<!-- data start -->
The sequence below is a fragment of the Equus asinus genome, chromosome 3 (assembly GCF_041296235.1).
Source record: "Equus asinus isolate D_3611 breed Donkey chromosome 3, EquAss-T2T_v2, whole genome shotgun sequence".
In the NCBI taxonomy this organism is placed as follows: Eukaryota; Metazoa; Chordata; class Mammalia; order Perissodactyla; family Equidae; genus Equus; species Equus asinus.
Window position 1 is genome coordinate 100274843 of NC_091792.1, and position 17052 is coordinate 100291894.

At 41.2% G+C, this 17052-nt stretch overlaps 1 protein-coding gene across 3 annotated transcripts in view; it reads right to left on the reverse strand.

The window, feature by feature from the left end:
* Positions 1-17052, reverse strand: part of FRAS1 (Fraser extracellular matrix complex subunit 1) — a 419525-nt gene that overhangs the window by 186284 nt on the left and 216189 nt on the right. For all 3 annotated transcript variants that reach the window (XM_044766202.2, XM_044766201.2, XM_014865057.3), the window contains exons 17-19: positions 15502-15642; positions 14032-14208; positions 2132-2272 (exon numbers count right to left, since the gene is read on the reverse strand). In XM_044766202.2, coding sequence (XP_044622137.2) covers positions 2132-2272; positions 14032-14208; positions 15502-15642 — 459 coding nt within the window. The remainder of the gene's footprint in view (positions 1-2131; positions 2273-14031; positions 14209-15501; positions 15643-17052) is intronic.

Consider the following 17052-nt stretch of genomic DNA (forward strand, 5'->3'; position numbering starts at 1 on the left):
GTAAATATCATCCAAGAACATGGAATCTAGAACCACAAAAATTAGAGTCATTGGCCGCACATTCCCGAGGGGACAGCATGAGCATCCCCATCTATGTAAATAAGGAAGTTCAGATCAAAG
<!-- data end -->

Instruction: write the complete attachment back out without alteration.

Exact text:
The sequence below is a fragment of the Equus asinus genome, chromosome 3 (assembly GCF_041296235.1).
Source record: "Equus asinus isolate D_3611 breed Donkey chromosome 3, EquAss-T2T_v2, whole genome shotgun sequence".
In the NCBI taxonomy this organism is placed as follows: Eukaryota; Metazoa; Chordata; class Mammalia; order Perissodactyla; family Equidae; genus Equus; species Equus asinus.
Window position 1 is genome coordinate 100274843 of NC_091792.1, and position 17052 is coordinate 100291894.

At 41.2% G+C, this 17052-nt stretch overlaps 1 protein-coding gene across 3 annotated transcripts in view; it reads right to left on the reverse strand.

The window, feature by feature from the left end:
* Positions 1-17052, reverse strand: part of FRAS1 (Fraser extracellular matrix complex subunit 1) — a 419525-nt gene that overhangs the window by 186284 nt on the left and 216189 nt on the right. For all 3 annotated transcript variants that reach the window (XM_044766202.2, XM_044766201.2, XM_014865057.3), the window contains exons 17-19: positions 15502-15642; positions 14032-14208; positions 2132-2272 (exon numbers count right to left, since the gene is read on the reverse strand). In XM_044766202.2, coding sequence (XP_044622137.2) covers positions 2132-2272; positions 14032-14208; positions 15502-15642 — 459 coding nt within the window. The remainder of the gene's footprint in view (positions 1-2131; positions 2273-14031; positions 14209-15501; positions 15643-17052) is intronic.

Consider the following 17052-nt stretch of genomic DNA (forward strand, 5'->3'; position numbering starts at 1 on the left):
GTAAATATCATCCAAGAACATGGAATCTAGAACCACAAAAATTAGAGTCATTGGCCGCACATTCCCGAGGGGACAGCATGAGCATCCCCATCTATGTAAATAAGGAAGTTCAGATCAAAG